Saturday, August 24, 2013

Brace for impact

In Alaska, on the shores of a very cold body of water, we stood holding our paddles.  Instruction for kayaking.  I spent the time mirroring the guides movements, but inside my head, I started to worry about getting dumped into the icy water of Hardenburg Bay, Lake Clark.

It was a marriage retreat put on by Operation Heal our Patriots. It was a retreat of epic proportions. You can find out more here

I wasn't sure how and if kayaking related to my marriage, or to God, but I quickly learned, it fully relates to both.

So back to the instruction.  I was "bracing for impact" before we even got in the water.  We were given a tandem kayak, and I thought about how I was going to NOT get angry when my husband caused us to dump over.  Why I assumed HE would be the reason is beyond me.

Once we got into the kayak with the help of guides and pushed our kayak away from shore, we started paddling away.  I felt very uncomfortable.  Physically, I felt like my legs were too close to my chin, but also, I was steadying the kayak with my core.  Every little wiggle I felt from the back (where husband was) I braced harder.  Determined to keep us upright.  I started to get a cramp in my core, and my shins were rubbing against the kayak in the most uncomfortable way.  My husband was behind me, giggling away, and I thought any moment now, and he will tip us for not paying attention.  I kept trying to give him advice, "Honey, sit up and forward so you can balance with your hips" "Honey, your paddle is to go like mine!" "Honey! Don't lean over and look in the water!"  The cramp was starting to irritate me.  All the other couples seemed to be enjoying themselves, even though we were all barking orders.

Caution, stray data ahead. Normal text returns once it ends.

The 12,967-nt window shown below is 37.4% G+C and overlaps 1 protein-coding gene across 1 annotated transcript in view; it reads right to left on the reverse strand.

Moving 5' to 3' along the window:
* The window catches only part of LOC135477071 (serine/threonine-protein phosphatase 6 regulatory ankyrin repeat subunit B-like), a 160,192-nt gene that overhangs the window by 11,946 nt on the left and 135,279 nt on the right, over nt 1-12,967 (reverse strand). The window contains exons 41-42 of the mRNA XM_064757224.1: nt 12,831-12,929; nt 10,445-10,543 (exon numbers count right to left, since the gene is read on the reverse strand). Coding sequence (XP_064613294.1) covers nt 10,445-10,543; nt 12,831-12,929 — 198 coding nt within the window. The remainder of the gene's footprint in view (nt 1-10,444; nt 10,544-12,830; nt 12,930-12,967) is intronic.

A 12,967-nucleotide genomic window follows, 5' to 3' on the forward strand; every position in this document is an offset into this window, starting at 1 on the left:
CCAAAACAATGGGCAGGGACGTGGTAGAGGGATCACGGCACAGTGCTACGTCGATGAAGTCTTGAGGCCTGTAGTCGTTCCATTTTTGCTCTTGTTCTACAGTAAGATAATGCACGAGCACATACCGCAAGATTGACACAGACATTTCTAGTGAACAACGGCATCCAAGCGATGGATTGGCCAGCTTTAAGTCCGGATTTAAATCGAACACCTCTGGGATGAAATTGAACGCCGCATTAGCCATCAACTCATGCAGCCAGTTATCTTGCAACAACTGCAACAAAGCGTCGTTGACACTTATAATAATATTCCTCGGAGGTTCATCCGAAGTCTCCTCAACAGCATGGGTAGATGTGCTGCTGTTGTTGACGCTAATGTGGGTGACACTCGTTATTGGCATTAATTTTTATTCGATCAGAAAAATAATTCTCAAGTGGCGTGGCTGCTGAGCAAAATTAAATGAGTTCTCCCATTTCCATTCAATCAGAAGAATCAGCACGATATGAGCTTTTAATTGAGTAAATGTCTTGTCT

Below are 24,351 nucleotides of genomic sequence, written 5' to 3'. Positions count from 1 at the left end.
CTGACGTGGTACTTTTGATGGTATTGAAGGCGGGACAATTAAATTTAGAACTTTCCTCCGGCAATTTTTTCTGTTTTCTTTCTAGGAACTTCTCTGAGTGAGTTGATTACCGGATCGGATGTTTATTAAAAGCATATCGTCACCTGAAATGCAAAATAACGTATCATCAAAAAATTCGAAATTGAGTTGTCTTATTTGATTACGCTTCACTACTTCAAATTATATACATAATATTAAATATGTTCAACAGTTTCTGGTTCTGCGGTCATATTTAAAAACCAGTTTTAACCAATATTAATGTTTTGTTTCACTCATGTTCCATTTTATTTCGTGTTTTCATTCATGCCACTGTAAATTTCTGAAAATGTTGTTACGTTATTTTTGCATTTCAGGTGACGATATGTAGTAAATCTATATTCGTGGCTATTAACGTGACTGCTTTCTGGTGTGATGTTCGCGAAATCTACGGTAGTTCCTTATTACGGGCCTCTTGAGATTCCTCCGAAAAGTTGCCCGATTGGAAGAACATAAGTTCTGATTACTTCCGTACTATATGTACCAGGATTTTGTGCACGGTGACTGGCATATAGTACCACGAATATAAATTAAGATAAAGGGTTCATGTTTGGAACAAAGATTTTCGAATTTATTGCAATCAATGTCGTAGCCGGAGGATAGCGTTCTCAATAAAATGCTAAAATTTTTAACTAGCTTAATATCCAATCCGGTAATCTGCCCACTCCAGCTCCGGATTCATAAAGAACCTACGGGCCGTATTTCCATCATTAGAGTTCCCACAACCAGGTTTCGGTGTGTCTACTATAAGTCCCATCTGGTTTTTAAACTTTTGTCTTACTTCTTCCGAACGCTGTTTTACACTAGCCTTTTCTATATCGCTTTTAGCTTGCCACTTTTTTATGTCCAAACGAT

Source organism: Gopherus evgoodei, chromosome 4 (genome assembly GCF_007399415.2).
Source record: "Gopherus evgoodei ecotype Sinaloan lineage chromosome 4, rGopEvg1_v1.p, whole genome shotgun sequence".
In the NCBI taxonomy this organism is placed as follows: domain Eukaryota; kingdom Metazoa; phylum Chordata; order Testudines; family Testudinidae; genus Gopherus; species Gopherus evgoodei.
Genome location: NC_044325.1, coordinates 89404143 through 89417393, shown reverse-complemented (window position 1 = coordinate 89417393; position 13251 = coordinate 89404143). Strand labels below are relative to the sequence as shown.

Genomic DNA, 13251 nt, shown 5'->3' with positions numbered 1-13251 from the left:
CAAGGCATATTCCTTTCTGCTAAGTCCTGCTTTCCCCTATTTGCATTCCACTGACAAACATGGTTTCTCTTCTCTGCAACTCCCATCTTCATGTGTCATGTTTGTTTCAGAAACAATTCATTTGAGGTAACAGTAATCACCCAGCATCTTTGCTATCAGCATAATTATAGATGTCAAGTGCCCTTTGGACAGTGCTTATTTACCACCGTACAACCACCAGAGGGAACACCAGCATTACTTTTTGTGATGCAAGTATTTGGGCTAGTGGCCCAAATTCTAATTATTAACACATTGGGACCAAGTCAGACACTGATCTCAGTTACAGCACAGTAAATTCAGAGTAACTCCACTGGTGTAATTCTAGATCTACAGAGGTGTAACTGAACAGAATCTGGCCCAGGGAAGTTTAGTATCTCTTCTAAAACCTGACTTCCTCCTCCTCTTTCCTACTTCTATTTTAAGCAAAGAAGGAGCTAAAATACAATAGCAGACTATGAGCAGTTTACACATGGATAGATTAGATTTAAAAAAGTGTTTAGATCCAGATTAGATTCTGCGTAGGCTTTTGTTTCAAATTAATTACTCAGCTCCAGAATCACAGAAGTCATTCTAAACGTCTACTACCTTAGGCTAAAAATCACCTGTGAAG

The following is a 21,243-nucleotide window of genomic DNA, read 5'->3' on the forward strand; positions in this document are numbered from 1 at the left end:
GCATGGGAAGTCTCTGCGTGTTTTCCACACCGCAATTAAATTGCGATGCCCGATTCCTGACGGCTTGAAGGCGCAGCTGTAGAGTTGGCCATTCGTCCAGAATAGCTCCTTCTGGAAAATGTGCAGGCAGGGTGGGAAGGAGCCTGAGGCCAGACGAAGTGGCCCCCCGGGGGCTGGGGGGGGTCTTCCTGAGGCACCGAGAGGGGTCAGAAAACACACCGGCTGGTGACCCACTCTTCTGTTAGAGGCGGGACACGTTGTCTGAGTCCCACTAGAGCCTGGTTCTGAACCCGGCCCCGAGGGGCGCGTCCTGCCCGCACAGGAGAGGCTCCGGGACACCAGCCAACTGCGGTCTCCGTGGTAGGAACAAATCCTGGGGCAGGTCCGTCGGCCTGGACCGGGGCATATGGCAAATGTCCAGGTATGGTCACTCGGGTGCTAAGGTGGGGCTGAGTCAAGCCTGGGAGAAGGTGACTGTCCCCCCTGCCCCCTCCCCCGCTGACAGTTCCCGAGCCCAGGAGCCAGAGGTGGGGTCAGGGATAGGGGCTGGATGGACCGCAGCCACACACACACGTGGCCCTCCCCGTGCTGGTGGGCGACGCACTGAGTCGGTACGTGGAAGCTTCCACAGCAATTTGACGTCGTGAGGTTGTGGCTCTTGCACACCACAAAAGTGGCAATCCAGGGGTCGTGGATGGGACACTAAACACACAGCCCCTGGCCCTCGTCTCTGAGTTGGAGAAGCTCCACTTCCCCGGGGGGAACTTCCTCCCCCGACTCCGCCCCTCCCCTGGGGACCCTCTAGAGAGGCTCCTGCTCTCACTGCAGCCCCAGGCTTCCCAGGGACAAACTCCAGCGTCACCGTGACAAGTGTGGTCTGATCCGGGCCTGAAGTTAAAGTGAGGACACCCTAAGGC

One of the guides glided up to us, with ease, she said, "Relax" and paddled away.  I realized, if we were going in, me bracing like this wouldn't stop it, and so what if we do go in!

Once I relaxed (my body and my mind), the kayaking went much smoother!  The cramp went away, and I had as Oprah calls it, an "aha!" moment.

"What if I've been bracing for impact our whole marriage, because I'm afraid he is going to tip us!? What have I missed? What struggle has that caused?"

That is indeed what I have been doing.  Bracing for impact.  Living like his injuries were going to tip us into the cold, uninviting waters that is life.  Living like he was incapable of navigating this water with me.  Living life where I am constantly tensed and counteracting every imbalance.

Here's what I learned that morning.  It's NOT my job!  I don't have to brace (alone) and it certainly wouldn't be my husband or his injuries tipping us!